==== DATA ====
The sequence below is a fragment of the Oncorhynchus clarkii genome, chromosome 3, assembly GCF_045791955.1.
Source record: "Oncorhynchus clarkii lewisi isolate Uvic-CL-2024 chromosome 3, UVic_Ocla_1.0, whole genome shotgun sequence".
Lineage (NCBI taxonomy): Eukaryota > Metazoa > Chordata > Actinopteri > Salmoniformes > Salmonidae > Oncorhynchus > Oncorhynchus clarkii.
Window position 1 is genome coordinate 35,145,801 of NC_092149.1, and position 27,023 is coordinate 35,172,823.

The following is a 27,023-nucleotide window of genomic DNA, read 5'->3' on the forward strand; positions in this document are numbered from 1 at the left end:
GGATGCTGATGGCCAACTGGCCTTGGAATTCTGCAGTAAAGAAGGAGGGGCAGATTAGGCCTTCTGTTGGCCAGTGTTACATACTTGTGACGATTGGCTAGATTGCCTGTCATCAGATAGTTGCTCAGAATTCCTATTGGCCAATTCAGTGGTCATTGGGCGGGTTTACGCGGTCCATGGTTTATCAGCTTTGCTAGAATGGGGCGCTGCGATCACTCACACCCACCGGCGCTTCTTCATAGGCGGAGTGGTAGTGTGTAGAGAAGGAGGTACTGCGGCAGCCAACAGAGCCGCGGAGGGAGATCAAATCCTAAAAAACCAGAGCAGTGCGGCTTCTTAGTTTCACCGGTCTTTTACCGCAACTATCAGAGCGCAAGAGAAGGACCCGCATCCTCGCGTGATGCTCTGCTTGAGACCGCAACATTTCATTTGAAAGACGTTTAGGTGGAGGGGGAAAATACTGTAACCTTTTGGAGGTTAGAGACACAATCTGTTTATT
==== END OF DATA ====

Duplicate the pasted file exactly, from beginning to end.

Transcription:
The sequence below is a fragment of the Oncorhynchus clarkii genome, chromosome 3, assembly GCF_045791955.1.
Source record: "Oncorhynchus clarkii lewisi isolate Uvic-CL-2024 chromosome 3, UVic_Ocla_1.0, whole genome shotgun sequence".
Lineage (NCBI taxonomy): Eukaryota > Metazoa > Chordata > Actinopteri > Salmoniformes > Salmonidae > Oncorhynchus > Oncorhynchus clarkii.
Window position 1 is genome coordinate 35,145,801 of NC_092149.1, and position 27,023 is coordinate 35,172,823.

The following is a 27,023-nucleotide window of genomic DNA, read 5'->3' on the forward strand; positions in this document are numbered from 1 at the left end:
GGATGCTGATGGCCAACTGGCCTTGGAATTCTGCAGTAAAGAAGGAGGGGCAGATTAGGCCTTCTGTTGGCCAGTGTTACATACTTGTGACGATTGGCTAGATTGCCTGTCATCAGATAGTTGCTCAGAATTCCTATTGGCCAATTCAGTGGTCATTGGGCGGGTTTACGCGGTCCATGGTTTATCAGCTTTGCTAGAATGGGGCGCTGCGATCACTCACACCCACCGGCGCTTCTTCATAGGCGGAGTGGTAGTGTGTAGAGAAGGAGGTACTGCGGCAGCCAACAGAGCCGCGGAGGGAGATCAAATCCTAAAAAACCAGAGCAGTGCGGCTTCTTAGTTTCACCGGTCTTTTACCGCAACTATCAGAGCGCAAGAGAAGGACCCGCATCCTCGCGTGATGCTCTGCTTGAGACCGCAACATTTCATTTGAAAGACGTTTAGGTGGAGGGGGAAAATACTGTAACCTTTTGGAGGTTAGAGACACAATCTGTTTATT